On then, to the Dirty South Soccer Staff Player Ratings:
Man of the Match is Julian Gressel, who made the most of a game off. Special Mentions go to Pity Martinez, who was good all evening, and to Ezequiel Barco and Tito Villalba for strong performances off the bench.
GK: Brad Guzan – 7. 3 saves in the game, and I can’t decide if his kick save against Taider was brilliant or just plain lucky. But with the goal he now cannot equal Tony Meola’s clean sheet record; at best he’ll be 1 short.
CB: Leandro Gonzalez Pirez – 6. No card, and so he’s eligible next week, but this was an indifferent performance by LGP. Allowing Orji Okwonko to get behind him resulted in the Impact goal. 3 tackles, 1 interception, 3 clearances and 6 recoveries.
CB: Michael Parkhurst – 7. 2 tackles, 2 interceptions, 2 clearances and 7 recoveries in his first action since July 17th. And with the injury, it could be the last game of his career. Taken out after 82 minutes, but probably should have been pulled a couple of minutes faster.
CB: Miles Robinson – 7. 4 tackles, 6 clearances, 1 block and 4 recoveries. Decent numbers in what seemed like a fairly quiet defensive game by Miles’ standards. However, he did get forward far more than usual, a feature of him playing on the left rather than in the center.
LWB: Justin Meram – 6. Went the full 90 in this one. But just 48 passes for 72.9% accuracy, with only 3 into the box. His offside to deny Tito’s goal was not really his fault though; he could not have known it, and he had no choice but to play the ball in that position.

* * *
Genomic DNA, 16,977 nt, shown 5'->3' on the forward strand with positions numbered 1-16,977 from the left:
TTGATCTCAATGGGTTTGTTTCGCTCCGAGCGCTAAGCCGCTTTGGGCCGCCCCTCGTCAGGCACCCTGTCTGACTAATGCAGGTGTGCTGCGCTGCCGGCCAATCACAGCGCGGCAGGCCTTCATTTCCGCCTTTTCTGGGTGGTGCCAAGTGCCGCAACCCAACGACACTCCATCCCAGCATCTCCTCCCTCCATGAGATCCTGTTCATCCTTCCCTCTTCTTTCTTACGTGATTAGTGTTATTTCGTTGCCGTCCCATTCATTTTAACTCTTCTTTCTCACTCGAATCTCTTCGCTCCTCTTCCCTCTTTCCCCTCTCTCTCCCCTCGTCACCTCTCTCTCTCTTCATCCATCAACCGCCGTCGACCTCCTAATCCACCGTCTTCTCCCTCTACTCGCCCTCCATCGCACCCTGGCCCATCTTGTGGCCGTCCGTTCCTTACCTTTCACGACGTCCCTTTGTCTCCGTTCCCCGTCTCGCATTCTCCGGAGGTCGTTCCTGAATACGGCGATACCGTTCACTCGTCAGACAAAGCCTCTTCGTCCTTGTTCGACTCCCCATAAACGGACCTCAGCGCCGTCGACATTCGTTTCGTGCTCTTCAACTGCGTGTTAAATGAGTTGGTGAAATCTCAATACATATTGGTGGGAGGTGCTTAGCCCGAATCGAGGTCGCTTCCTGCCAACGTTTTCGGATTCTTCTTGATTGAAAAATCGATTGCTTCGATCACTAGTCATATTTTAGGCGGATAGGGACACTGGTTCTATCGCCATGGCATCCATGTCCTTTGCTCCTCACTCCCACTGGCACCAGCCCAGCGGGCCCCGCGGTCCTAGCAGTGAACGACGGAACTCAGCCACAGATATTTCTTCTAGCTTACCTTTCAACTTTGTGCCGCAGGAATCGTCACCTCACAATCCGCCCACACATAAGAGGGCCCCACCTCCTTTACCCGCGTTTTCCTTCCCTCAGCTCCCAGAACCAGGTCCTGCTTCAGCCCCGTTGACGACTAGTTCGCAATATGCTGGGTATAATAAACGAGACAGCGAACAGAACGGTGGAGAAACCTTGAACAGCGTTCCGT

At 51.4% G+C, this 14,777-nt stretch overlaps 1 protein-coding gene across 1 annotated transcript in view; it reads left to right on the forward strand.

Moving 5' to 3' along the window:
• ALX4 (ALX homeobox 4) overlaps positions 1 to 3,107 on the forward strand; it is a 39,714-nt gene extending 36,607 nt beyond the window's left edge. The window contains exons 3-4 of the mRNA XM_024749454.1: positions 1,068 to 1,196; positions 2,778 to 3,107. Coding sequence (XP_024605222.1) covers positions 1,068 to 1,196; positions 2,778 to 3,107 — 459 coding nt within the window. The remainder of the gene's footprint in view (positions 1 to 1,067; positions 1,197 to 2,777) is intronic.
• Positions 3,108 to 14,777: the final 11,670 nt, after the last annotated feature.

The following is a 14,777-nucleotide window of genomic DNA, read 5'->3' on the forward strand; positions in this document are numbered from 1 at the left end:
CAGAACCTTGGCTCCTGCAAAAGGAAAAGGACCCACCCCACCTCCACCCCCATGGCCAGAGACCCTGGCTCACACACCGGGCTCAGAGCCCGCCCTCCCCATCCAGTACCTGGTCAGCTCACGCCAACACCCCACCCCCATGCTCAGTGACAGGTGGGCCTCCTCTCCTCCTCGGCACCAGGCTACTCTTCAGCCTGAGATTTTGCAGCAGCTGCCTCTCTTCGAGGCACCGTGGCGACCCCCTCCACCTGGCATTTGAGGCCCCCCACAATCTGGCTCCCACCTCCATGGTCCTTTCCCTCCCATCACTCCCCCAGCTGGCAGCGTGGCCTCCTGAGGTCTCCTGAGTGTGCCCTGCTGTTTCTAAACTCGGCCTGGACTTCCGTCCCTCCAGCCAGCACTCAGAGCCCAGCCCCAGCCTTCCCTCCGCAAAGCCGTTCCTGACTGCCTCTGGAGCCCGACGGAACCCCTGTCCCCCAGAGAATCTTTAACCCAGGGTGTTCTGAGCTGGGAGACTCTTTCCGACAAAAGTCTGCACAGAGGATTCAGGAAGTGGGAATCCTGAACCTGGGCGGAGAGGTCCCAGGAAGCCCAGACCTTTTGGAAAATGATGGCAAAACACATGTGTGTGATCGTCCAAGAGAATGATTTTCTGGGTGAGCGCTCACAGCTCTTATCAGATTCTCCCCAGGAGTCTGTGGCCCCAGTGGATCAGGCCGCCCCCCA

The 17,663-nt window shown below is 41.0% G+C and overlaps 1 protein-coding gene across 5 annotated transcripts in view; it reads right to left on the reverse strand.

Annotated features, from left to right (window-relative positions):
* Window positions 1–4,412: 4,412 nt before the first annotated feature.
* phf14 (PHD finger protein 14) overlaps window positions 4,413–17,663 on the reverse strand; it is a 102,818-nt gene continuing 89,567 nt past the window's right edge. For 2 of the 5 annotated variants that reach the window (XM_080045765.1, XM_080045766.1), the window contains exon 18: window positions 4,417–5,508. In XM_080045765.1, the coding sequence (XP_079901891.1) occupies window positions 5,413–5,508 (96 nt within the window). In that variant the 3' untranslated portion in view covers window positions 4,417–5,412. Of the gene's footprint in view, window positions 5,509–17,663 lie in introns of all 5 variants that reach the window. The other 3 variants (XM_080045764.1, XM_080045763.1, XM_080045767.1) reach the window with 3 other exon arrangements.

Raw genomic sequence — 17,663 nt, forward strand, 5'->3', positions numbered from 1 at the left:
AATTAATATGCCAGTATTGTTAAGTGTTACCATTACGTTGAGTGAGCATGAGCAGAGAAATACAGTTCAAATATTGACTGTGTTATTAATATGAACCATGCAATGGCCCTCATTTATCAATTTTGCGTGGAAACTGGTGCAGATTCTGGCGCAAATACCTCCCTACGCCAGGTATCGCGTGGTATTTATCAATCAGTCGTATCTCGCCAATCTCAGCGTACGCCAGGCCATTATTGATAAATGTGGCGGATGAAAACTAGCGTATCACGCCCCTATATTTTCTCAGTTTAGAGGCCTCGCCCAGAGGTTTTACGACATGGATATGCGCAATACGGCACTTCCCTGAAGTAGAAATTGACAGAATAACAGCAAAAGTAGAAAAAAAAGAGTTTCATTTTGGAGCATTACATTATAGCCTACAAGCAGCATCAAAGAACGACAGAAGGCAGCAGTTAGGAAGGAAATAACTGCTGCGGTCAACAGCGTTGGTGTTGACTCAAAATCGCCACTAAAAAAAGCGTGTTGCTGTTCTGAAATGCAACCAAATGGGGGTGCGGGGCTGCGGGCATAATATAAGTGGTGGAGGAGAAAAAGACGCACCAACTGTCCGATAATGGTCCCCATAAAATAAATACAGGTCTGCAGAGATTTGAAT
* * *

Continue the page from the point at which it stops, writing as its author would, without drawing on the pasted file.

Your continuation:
LM: Jeff Larentowicz – 7. 83.7% completion on 43 passes, all in the midfield, and he looked dominant doing it.
RM: Darlington Nagbe – 7. Just 56 passes and 87.5% accuracy, but his play much more advanced up the field than normal. And would it be an Atlanta game without Darlington skying a shot?
RWB: Julian Gressel – 8. Nifty combination work with Pity Martinez and Emerson Hyndman for the goal, and solid play out wide. 74% accuracy on 50 passes.
LAM: Emerson Hyndman – 7. 1 shot on goal, and 80% completion on 35 passes. Not sterling numbers, but that backheel assist gets bonus points.
RAM: Pity Martinez – 8. As noted above, Pity was strong in his 76 minutes. 2 shots, both off target but one at least was achingly close. 71.1% of his 38 passes connected, and he got 4 balls into the 18.
FWD: Brandon Vazquez – 6. This was a tough one. 4 shots, 2 on goal. That’s not bad at all, but for a big guy Brandon is not as threatening as he needs to be, nor is he great with his back to goal.
SUB: Ezequiel Barco – 8. Just his 14th MLS game this season, and his first in over a month. But he has come back at the right time. In 27 official minutes he hit the crossbar and took a ferocious free kick forcing a great save, and of his 12 passes, 3 were into the box.
SUB: Tito Villalba – 7. Cruelly denied a game-winning goal, and had one other shot on target in 14 minutes. He looked sharper and faster than he has in a while.
SUB: Florentin Pogba – 7. Came on for the ailing Parky and really didn’t have much to do. Just 1 tackle and 1 recovery.
COACH: Frank de Boer – 7. Had the right game plan again, and with some luck will have the right personnel to execute it from here on out.
UNANIMITY – 10. Back to National Bourbon Heritage Month. It was approved in the US Senate by unanimous consent. Shocker: the one time politicians found something they could all agree on and it was drinking.